This post is part of the "Automation-Orchestration" architecture series. Posts of this series together comprise a whitepaper on Automation and Orchestration for Innovative IT-aaS Architectures.
Whether looking to extend existing IT service capabilities through innovative service orchestration and delivery, or trying to increase the level of automation within the environment, one would always want to examine the following core features of a prospective automation solution:
- Service definition and catalogue
- Onboarding and subscription
- Monitoring and metering
- Reporting and billing
Though not all of those might be utilized at once, the automation solution will definitely play a major role in aggregating them to support the business processes of an entire enterprise.
Either way, homogeneity represents a key element, when it comes to determining the right solution, with the right approach and the right capabilities.
Homogeneous UX for all integrations
First, the automation platform one choses must have a unified user experience (UX) for all targeted applications. This doesn’t mean that for every component in the system the exact same user interface needs to be presented. It’s more important that there is a unified pattern for all the components. This should start with the central management elements of the solution and extend to both internal and external resources such as an Automation Framework IDE for 3rd party solutions discussed previously.
In addition, the core automation components also must match the same UX. Introducing an automation system with standard user interfaces and integration concepts ensures rapid implementation, since SME’s can focus on automating system processes rather than being bogged down with training on the automation solution itself.
A single platform for all automation
The more products that make up the automation solution, the greater the effort required to integrate them all into an IT landscape. Software and system architecture throughout history has never proposed one single technology, standard or design guideline for all functional capabilities, non-functional requirements, or interface definitions. Therefore, a bundled system comprised of multiple products will in 95% of cases come with a variety of inter-component interfaces that will need to be configured separately from the centralized parameterization of the overall solution.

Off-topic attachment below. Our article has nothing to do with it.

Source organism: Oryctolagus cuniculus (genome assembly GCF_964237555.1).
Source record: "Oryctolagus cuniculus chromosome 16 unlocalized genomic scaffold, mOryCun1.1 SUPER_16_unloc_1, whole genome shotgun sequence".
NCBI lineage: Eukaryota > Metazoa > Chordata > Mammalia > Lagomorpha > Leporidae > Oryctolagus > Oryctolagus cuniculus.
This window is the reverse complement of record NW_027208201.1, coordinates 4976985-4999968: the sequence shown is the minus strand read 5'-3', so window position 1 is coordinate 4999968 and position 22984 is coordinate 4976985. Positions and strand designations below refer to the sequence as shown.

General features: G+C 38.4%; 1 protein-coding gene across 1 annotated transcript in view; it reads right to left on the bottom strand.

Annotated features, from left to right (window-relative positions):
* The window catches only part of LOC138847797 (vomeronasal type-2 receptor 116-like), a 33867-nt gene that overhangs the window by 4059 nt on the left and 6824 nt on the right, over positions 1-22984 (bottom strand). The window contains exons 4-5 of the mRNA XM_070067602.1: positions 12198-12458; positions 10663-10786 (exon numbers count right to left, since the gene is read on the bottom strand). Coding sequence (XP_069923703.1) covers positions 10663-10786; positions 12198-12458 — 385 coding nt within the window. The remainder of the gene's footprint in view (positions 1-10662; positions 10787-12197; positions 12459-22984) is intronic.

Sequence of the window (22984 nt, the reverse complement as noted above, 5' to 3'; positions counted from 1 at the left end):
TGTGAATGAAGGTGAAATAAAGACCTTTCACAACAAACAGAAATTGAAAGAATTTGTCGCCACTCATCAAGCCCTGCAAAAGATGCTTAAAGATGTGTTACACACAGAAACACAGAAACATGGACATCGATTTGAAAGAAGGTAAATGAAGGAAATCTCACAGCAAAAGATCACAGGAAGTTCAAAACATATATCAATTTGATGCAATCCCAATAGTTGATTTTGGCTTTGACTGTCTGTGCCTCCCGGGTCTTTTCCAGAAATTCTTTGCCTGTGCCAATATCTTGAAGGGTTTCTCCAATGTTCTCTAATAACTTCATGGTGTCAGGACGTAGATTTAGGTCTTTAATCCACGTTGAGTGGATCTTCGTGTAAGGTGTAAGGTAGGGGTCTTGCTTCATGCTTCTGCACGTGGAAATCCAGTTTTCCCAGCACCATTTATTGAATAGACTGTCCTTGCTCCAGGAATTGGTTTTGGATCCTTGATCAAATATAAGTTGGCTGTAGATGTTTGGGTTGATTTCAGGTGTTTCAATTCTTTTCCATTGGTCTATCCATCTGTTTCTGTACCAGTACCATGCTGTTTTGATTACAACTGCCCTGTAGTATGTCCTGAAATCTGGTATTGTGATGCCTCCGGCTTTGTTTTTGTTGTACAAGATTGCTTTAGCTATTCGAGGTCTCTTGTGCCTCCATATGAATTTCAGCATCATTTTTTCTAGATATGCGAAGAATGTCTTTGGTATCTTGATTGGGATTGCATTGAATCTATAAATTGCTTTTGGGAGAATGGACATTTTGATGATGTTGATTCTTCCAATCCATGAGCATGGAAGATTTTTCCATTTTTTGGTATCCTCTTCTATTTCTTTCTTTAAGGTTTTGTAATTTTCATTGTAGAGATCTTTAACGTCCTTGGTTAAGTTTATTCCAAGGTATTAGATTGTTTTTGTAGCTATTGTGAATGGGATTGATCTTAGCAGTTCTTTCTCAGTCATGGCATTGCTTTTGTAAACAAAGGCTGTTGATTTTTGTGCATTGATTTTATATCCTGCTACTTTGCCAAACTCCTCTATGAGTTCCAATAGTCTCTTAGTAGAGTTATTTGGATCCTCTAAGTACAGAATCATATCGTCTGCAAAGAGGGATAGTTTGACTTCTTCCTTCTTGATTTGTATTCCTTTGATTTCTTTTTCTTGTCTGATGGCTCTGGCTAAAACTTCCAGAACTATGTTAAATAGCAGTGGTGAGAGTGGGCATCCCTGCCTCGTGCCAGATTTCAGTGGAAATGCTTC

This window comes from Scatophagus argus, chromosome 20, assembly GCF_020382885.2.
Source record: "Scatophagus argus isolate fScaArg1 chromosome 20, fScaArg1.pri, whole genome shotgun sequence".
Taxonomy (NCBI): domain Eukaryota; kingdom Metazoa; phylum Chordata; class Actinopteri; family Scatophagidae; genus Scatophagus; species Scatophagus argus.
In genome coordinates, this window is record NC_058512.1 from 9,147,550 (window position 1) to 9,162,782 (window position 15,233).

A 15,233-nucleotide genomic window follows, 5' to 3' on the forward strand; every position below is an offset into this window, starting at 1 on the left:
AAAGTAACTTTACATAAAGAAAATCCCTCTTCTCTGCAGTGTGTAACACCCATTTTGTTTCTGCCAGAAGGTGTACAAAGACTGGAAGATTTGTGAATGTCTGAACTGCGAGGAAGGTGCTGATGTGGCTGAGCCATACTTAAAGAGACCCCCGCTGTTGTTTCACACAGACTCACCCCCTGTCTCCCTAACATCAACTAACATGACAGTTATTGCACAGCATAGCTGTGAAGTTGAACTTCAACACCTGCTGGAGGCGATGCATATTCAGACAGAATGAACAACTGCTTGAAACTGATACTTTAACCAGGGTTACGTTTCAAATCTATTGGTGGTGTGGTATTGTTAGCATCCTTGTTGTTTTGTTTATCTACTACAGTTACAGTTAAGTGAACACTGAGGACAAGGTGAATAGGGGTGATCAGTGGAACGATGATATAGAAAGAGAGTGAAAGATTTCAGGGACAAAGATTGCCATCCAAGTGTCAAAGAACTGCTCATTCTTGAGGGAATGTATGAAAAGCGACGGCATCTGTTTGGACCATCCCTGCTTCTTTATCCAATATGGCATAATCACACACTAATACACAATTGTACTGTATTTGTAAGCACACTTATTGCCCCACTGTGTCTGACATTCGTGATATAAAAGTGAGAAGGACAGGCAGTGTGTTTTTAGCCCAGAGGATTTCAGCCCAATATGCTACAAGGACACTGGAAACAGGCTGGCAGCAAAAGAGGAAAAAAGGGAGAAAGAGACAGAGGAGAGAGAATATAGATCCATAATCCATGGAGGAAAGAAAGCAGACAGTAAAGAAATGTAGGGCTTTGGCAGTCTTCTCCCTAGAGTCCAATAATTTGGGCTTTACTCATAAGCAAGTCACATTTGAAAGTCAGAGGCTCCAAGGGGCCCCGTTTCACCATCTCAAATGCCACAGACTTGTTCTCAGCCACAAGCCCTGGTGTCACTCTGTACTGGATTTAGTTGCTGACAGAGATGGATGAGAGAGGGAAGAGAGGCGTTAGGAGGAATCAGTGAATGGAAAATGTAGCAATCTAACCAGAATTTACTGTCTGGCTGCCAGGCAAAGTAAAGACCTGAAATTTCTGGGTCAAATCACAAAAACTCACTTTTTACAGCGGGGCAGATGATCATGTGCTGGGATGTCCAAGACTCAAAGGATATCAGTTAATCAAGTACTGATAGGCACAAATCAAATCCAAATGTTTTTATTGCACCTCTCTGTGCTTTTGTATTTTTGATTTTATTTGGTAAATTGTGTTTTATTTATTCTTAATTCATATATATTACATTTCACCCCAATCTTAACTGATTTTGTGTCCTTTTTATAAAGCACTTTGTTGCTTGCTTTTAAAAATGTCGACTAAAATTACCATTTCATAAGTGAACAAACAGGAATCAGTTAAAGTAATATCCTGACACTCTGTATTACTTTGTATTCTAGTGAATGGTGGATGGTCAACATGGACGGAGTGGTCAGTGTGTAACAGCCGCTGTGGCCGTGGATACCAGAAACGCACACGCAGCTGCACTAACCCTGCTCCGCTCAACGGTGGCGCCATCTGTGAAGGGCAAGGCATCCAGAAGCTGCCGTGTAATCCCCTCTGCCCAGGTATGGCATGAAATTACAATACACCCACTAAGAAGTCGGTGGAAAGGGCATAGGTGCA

Project implementation experience shows that the slope of learning associated with the solution is directly proportional to the number of different components contained in the automation suite. (see figure below):
Functional integration with target systems
Finally, the solution’s core functionality should be able to integrate with target systems using industry standards such as common OS scripting languages, REST, JMS or quasi-standards with target applications like RPC and EJB. At minimum, the solution should include 90% of these industry standards out-of-the-box.
In addition, an enterprise-grade automation solution should provide:
- Multiple action/workflow templates (either bundled with the core solution or available for purchase)
- Ease of integration implementation with target systems’ core functionality at a very detailed level – such as administrative scripting control from within the automation core through scripting integration (to be discussed in the following chapter)